No, Deb, We’re Actually Not Playing in the Same Sandbox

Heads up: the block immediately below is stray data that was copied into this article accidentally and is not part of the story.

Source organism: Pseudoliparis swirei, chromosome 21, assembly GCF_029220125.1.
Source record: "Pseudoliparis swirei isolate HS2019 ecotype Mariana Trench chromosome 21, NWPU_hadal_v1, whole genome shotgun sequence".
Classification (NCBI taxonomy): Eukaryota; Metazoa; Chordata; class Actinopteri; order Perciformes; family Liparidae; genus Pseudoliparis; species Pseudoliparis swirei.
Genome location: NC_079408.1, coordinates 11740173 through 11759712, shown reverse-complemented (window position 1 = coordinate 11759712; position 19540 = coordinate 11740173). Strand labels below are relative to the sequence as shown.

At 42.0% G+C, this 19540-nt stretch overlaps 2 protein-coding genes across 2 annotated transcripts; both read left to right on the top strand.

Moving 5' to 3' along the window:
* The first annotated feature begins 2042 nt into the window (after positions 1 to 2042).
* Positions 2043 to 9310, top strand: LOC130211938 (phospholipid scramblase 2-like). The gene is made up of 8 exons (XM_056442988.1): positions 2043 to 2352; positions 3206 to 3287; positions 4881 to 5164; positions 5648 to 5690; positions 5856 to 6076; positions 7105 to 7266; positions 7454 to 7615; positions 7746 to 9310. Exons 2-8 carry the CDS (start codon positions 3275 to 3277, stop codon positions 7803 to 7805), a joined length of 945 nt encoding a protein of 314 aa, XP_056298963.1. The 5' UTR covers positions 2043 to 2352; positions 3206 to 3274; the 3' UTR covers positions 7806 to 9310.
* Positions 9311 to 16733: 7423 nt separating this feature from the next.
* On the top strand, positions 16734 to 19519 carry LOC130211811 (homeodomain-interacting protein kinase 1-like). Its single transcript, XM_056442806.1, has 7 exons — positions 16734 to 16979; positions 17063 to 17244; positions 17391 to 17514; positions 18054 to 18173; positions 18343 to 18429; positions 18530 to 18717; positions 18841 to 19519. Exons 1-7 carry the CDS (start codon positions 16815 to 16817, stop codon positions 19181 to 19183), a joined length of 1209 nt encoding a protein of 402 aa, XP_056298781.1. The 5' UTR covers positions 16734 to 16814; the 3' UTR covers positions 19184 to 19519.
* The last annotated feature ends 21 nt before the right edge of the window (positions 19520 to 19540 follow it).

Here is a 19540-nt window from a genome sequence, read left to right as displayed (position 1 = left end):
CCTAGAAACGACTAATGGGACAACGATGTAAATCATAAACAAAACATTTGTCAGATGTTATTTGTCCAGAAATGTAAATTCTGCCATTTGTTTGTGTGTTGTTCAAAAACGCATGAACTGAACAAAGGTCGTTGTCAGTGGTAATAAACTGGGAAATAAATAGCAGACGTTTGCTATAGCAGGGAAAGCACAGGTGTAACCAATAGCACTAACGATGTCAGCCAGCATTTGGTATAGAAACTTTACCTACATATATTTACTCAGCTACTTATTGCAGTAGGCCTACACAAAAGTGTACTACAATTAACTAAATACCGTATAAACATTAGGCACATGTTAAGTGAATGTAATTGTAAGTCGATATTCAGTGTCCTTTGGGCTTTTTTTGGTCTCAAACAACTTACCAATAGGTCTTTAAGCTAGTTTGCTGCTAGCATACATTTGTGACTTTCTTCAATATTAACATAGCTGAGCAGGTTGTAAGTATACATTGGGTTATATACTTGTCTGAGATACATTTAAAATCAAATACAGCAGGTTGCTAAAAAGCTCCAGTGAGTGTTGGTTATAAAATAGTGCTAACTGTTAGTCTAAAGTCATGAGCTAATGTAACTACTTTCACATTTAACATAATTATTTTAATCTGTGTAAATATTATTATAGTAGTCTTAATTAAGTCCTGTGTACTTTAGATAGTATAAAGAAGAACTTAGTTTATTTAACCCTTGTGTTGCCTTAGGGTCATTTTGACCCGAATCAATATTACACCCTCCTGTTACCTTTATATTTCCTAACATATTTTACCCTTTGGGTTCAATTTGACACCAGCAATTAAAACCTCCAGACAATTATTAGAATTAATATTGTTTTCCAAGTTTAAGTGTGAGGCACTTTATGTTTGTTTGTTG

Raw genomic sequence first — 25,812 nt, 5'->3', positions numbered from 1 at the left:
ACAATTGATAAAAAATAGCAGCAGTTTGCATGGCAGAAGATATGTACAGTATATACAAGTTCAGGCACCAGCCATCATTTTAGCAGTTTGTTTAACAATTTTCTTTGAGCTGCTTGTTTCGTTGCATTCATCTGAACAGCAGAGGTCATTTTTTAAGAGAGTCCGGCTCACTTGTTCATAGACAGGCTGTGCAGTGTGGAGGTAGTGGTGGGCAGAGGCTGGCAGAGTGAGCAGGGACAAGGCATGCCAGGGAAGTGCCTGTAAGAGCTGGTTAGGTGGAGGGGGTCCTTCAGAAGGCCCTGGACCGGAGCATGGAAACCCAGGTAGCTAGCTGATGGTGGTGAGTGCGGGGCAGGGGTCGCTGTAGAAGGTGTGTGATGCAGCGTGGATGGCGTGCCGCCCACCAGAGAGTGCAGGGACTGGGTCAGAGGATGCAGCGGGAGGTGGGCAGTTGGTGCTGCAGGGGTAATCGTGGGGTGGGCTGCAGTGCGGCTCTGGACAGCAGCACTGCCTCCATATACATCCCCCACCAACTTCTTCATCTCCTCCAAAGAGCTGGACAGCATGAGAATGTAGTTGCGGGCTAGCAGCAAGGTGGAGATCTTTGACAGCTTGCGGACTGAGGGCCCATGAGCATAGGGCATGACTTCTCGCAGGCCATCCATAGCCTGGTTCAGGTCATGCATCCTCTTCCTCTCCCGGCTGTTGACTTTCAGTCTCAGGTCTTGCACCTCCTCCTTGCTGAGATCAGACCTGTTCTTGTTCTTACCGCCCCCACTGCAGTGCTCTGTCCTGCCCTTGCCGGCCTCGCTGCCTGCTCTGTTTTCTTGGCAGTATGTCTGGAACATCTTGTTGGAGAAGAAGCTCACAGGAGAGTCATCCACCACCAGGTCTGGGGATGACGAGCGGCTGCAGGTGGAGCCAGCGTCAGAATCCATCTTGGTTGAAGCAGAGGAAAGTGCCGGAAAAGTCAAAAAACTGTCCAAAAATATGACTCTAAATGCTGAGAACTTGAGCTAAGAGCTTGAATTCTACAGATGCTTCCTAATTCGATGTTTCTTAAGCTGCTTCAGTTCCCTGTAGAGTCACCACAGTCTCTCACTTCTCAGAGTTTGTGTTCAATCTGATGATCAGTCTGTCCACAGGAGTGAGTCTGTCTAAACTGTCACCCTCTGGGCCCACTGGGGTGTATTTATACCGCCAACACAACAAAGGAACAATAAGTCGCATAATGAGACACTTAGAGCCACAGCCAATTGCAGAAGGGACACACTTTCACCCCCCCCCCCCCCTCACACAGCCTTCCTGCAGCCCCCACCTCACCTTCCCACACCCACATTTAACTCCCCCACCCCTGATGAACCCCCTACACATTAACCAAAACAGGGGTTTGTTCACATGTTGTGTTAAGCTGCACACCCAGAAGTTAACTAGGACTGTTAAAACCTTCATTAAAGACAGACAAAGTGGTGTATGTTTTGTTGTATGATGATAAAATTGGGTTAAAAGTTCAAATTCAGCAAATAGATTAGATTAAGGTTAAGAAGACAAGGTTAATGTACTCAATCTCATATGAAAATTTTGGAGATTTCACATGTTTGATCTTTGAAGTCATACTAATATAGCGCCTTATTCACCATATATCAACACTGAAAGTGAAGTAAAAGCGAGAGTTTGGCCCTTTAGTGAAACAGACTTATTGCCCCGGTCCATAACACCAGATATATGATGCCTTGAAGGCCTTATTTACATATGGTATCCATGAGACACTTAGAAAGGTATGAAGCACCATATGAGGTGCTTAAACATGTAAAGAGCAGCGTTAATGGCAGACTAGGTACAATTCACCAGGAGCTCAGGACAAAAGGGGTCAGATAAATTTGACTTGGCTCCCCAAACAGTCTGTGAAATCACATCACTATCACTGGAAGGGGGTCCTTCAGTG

I’ve written about the long period of time when my kids were young when a few businesses my husband was involved with simultaneously combusted – leaving our lives scattered in pieces to salvage the best we could.  So I won’t bore you with the story again except to reference an odd phrase one of my husband’s employees repeatedly used in conversation with me to convey – I am not sure what – “We’re all playing in the same sandbox!” she would exclaim every time she saw me.  Um….was it solidarity?  Compassion?  Manipulation?  Honestly, it annoyed me because we were SO NOT in the same “sandbox,” figuratively or literally.  There were disastrous and long-term financial and professional consequences from the partnerships and businesses that fell apart that affected many people – just not so much “Deb.”  The memory of this strange interaction tumults my consciousness back to a feeling of deep isolation.  And that’s when the addictive thinking began.